Not every website has something to sell, but gee, that’s increasingly rare. Especially for you reading this website. You care about marketing copy; you likely have products or services.
Even if YOU are the product or your OPINION is the service, chances are, your site would benefit from a page where readers see a summary of what you offer and have a chance to grab it. That’s what we’re calling your “Services” page for our purposes here.
Your approach to your services page will vary because the intention for your relationship with your audience will vary. We covered this in the prequel post on providing a service.
But there are some pretty reliable specifics we can resort to right off the bat. So I need to flip the order of my subheads here:
The Art Part
I’m not big on formulas, but I do like essential ingredients. In this case, the content should be:
- Descriptive (to what degree depends on what you’re selling, how, your audience, and your brand voice)
- Informative (to what degree depends on what you’re selling, how, your market space and your audience)
- Compelling/Appealing (to your audience, recognizing various stages in the sales cycle)
The degrees I’m speaking about matter. Let’s use my Services page vs. a few other really good ones in other market spaces, to illustrate how these elements play out.
On my pen to Zen Services page, I describe:
- What I do with my copy & marketing services
- What the key benefits are with my services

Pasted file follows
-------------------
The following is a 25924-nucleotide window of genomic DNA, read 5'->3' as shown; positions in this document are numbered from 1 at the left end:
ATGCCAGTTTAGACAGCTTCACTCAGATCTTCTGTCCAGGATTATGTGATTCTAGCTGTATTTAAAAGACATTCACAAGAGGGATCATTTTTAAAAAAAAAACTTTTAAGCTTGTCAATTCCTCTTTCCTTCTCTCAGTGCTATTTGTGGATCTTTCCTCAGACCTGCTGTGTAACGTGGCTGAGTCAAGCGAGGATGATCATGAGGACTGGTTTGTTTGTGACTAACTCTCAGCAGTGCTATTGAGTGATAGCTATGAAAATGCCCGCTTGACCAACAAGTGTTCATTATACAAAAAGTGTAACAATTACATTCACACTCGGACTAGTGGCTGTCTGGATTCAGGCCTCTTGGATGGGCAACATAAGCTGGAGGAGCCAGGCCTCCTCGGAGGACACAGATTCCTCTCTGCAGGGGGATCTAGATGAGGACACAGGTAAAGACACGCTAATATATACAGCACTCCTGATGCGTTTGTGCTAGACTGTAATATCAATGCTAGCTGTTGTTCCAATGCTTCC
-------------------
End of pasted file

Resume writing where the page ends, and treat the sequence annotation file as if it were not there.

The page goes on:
- How those benefits make my services unique
- How my process works and how it is beneficial and unique
- The four ways a client can book me
- Why a client might book me in each of those four ways
- How long it takes to get the work done
- How much it costs
- Links to book me on Gumroad, with larger descriptions of processes
By comparison, described on the ServiceMaster page (cleaning division):
- Residential Carpet & Upholstery Cleaning (w/Learn More or Request Estimate buttons)
- Commercial Janitorial & Specialty Cleaning (w/Learn More or Request Estimate buttons)
- Disaster Restoration; Fire & Water Damage Cleaning (w/same two buttons)
- “Restoring Peace of Mind” copy with link to more on Disaster Recovery
The difference in how descriptive our pages are has a lot to do with our audiences–ServiceMaster’s is MUCH broader, and more familiar with the services they offer. Also, there’s how we sell our services. ServiceMaster is a franchise with widespread locations–their page has to direct people from broad information about easily understood services to specific providers. Mine needs to do the opposite, by showing specific uses of my particular services in the very broad category of copywriting.
Interestingly, our voices are not all that different! You’ll find comfort, relief, voice of experience, and speed of service articulated in both sets of copy.
PS: Bonus points if you picked up on another similarity: ServiceMaster and CopyMaster. I like this company. They were one of my first clients, ever, in the 80s when they were still in Illinois. They always seemed to keep their promises.
The information provided on a website can directly overlap descriptiveness, but it can also be more about facts. Or about extending credibility.
On the ServiceMaster page, the “Restoring Peace of Mind” copy is a perfect example. It’s descriptive of the services that are provided after a disaster like a flood, but it also is informative, because many people are unaware that this sort of restoration is possible.
Information can also coincide with actionable copy or compelling copy. Such as the Find a Location Form that completes the ServiceMaster Services page. We need to know how to get to the provider of the service we want. It’s that easy.
For product pages, or complex services in highly competitive market spaces (such as elderly dementia home health care… or personal training), more information can be a boost to sales. We see how this works on the Proactiv.com, the site for the popular acne treatment.